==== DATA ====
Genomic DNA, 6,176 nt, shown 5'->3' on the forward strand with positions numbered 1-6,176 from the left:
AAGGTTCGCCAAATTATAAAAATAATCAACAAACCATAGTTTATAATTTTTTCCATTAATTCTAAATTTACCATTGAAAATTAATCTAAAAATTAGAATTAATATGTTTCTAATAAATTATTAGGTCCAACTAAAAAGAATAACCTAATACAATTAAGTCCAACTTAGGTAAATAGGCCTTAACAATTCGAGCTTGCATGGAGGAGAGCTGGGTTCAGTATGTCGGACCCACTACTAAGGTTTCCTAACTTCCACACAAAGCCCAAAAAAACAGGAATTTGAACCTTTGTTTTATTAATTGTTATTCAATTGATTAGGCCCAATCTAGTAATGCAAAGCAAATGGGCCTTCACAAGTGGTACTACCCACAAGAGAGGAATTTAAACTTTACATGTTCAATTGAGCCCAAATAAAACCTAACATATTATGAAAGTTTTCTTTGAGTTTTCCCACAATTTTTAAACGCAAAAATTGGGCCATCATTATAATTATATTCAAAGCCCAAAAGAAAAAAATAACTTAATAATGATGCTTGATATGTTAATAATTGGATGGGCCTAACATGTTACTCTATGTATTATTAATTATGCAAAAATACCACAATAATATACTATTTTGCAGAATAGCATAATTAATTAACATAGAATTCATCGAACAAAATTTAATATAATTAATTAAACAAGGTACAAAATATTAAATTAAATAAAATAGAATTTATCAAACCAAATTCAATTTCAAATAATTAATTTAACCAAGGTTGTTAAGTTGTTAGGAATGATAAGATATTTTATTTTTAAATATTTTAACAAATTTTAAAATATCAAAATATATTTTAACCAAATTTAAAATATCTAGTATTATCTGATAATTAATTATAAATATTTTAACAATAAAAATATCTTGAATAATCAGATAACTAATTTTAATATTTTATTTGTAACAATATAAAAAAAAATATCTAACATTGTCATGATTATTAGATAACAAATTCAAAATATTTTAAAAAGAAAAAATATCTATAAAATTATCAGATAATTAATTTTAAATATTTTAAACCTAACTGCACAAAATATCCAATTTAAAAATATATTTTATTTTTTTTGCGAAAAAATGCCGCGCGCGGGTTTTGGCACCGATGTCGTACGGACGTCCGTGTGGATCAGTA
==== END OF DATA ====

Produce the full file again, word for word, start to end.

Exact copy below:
Genomic DNA, 6,176 nt, shown 5'->3' on the forward strand with positions numbered 1-6,176 from the left:
AAGGTTCGCCAAATTATAAAAATAATCAACAAACCATAGTTTATAATTTTTTCCATTAATTCTAAATTTACCATTGAAAATTAATCTAAAAATTAGAATTAATATGTTTCTAATAAATTATTAGGTCCAACTAAAAAGAATAACCTAATACAATTAAGTCCAACTTAGGTAAATAGGCCTTAACAATTCGAGCTTGCATGGAGGAGAGCTGGGTTCAGTATGTCGGACCCACTACTAAGGTTTCCTAACTTCCACACAAAGCCCAAAAAAACAGGAATTTGAACCTTTGTTTTATTAATTGTTATTCAATTGATTAGGCCCAATCTAGTAATGCAAAGCAAATGGGCCTTCACAAGTGGTACTACCCACAAGAGAGGAATTTAAACTTTACATGTTCAATTGAGCCCAAATAAAACCTAACATATTATGAAAGTTTTCTTTGAGTTTTCCCACAATTTTTAAACGCAAAAATTGGGCCATCATTATAATTATATTCAAAGCCCAAAAGAAAAAAATAACTTAATAATGATGCTTGATATGTTAATAATTGGATGGGCCTAACATGTTACTCTATGTATTATTAATTATGCAAAAATACCACAATAATATACTATTTTGCAGAATAGCATAATTAATTAACATAGAATTCATCGAACAAAATTTAATATAATTAATTAAACAAGGTACAAAATATTAAATTAAATAAAATAGAATTTATCAAACCAAATTCAATTTCAAATAATTAATTTAACCAAGGTTGTTAAGTTGTTAGGAATGATAAGATATTTTATTTTTAAATATTTTAACAAATTTTAAAATATCAAAATATATTTTAACCAAATTTAAAATATCTAGTATTATCTGATAATTAATTATAAATATTTTAACAATAAAAATATCTTGAATAATCAGATAACTAATTTTAATATTTTATTTGTAACAATATAAAAAAAAATATCTAACATTGTCATGATTATTAGATAACAAATTCAAAATATTTTAAAAAGAAAAAATATCTATAAAATTATCAGATAATTAATTTTAAATATTTTAAACCTAACTGCACAAAATATCCAATTTAAAAATATATTTTATTTTTTTTGCGAAAAAATGCCGCGCGCGGGTTTTGGCACCGATGTCGTACGGACGTCCGTGTGGATCAGTA